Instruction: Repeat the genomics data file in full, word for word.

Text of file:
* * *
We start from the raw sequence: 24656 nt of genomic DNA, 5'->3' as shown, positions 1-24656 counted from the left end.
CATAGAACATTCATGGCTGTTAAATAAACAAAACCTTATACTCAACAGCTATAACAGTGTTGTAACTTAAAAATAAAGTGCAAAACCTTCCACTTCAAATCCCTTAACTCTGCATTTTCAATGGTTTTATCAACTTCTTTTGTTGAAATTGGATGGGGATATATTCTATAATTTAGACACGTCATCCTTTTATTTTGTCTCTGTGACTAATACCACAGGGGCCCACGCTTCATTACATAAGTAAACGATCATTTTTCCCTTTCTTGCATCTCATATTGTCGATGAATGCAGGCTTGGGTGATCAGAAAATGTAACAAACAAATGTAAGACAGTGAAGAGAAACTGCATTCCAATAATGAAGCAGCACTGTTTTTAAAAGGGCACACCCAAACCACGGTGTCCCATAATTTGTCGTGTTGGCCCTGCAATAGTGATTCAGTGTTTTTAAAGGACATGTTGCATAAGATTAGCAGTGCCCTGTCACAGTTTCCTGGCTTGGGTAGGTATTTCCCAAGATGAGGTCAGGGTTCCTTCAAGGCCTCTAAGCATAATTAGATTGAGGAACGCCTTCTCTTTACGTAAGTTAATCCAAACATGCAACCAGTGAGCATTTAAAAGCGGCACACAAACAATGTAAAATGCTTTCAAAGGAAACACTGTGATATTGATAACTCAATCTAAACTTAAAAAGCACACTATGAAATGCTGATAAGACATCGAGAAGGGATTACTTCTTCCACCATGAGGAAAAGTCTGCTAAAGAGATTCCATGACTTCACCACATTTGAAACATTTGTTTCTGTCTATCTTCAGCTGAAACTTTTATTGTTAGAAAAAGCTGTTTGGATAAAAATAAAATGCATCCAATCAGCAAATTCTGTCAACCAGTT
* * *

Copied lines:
We start from the raw sequence: 24656 nt of genomic DNA, 5'->3' as shown, positions 1-24656 counted from the left end.
CATAGAACATTCATGGCTGTTAAATAAACAAAACCTTATACTCAACAGCTATAACAGTGTTGTAACTTAAAAATAAAGTGCAAAACCTTCCACTTCAAATCCCTTAACTCTGCATTTTCAATGGTTTTATCAACTTCTTTTGTTGAAATTGGATGGGGATATATTCTATAATTTAGACACGTCATCCTTTTATTTTGTCTCTGTGACTAATACCACAGGGGCCCACGCTTCATTACATAAGTAAACGATCATTTTTCCCTTTCTTGCATCTCATATTGTCGATGAATGCAGGCTTGGGTGATCAGAAAATGTAACAAACAAATGTAAGACAGTGAAGAGAAACTGCATTCCAATAATGAAGCAGCACTGTTTTTAAAAGGGCACACCCAAACCACGGTGTCCCATAATTTGTCGTGTTGGCCCTGCAATAGTGATTCAGTGTTTTTAAAGGACATGTTGCATAAGATTAGCAGTGCCCTGTCACAGTTTCCTGGCTTGGGTAGGTATTTCCCAAGATGAGGTCAGGGTTCCTTCAAGGCCTCTAAGCATAATTAGATTGAGGAACGCCTTCTCTTTACGTAAGTTAATCCAAACATGCAACCAGTGAGCATTTAAAAGCGGCACACAAACAATGTAAAATGCTTTCAAAGGAAACACTGTGATATTGATAACTCAATCTAAACTTAAAAAGCACACTATGAAATGCTGATAAGACATCGAGAAGGGATTACTTCTTCCACCATGAGGAAAAGTCTGCTAAAGAGATTCCATGACTTCACCACATTTGAAACATTTGTTTCTGTCTATCTTCAGCTGAAACTTTTATTGTTAGAAAAAGCTGTTTGGATAAAAATAAAATGCATCCAATCAGCAAATTCTGTCAACCAGTT